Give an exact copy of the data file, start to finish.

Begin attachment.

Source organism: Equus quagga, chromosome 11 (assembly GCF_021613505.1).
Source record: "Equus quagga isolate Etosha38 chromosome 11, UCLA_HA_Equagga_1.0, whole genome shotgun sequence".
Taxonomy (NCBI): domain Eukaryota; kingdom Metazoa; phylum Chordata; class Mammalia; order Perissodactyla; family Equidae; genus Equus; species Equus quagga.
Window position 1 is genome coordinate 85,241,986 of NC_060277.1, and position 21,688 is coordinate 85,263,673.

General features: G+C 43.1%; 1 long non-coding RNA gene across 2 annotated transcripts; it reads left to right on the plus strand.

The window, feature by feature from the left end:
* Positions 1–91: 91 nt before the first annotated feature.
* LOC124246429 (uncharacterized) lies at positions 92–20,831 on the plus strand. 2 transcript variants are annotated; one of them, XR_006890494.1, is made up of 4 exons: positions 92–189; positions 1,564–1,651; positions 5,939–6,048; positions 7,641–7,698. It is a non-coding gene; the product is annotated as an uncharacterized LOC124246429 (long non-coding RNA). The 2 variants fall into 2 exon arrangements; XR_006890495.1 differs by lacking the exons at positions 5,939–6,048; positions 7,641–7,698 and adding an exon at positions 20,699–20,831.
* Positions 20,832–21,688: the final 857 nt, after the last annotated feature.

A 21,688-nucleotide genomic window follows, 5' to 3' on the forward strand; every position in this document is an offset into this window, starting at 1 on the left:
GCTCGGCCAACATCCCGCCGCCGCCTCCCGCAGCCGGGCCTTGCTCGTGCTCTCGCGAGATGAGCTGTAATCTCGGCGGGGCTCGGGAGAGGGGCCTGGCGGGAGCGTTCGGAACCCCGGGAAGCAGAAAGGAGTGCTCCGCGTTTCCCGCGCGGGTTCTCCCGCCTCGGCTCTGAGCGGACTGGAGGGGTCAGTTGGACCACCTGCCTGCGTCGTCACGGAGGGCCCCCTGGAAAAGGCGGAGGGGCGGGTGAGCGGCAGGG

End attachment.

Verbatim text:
Source organism: Equus quagga, chromosome 11 (assembly GCF_021613505.1).
Source record: "Equus quagga isolate Etosha38 chromosome 11, UCLA_HA_Equagga_1.0, whole genome shotgun sequence".
Taxonomy (NCBI): domain Eukaryota; kingdom Metazoa; phylum Chordata; class Mammalia; order Perissodactyla; family Equidae; genus Equus; species Equus quagga.
Window position 1 is genome coordinate 85,241,986 of NC_060277.1, and position 21,688 is coordinate 85,263,673.

General features: G+C 43.1%; 1 long non-coding RNA gene across 2 annotated transcripts; it reads left to right on the plus strand.

The window, feature by feature from the left end:
* Positions 1–91: 91 nt before the first annotated feature.
* LOC124246429 (uncharacterized) lies at positions 92–20,831 on the plus strand. 2 transcript variants are annotated; one of them, XR_006890494.1, is made up of 4 exons: positions 92–189; positions 1,564–1,651; positions 5,939–6,048; positions 7,641–7,698. It is a non-coding gene; the product is annotated as an uncharacterized LOC124246429 (long non-coding RNA). The 2 variants fall into 2 exon arrangements; XR_006890495.1 differs by lacking the exons at positions 5,939–6,048; positions 7,641–7,698 and adding an exon at positions 20,699–20,831.
* Positions 20,832–21,688: the final 857 nt, after the last annotated feature.

A 21,688-nucleotide genomic window follows, 5' to 3' on the forward strand; every position in this document is an offset into this window, starting at 1 on the left:
GCTCGGCCAACATCCCGCCGCCGCCTCCCGCAGCCGGGCCTTGCTCGTGCTCTCGCGAGATGAGCTGTAATCTCGGCGGGGCTCGGGAGAGGGGCCTGGCGGGAGCGTTCGGAACCCCGGGAAGCAGAAAGGAGTGCTCCGCGTTTCCCGCGCGGGTTCTCCCGCCTCGGCTCTGAGCGGACTGGAGGGGTCAGTTGGACCACCTGCCTGCGTCGTCACGGAGGGCCCCCTGGAAAAGGCGGAGGGGCGGGTGAGCGGCAGGG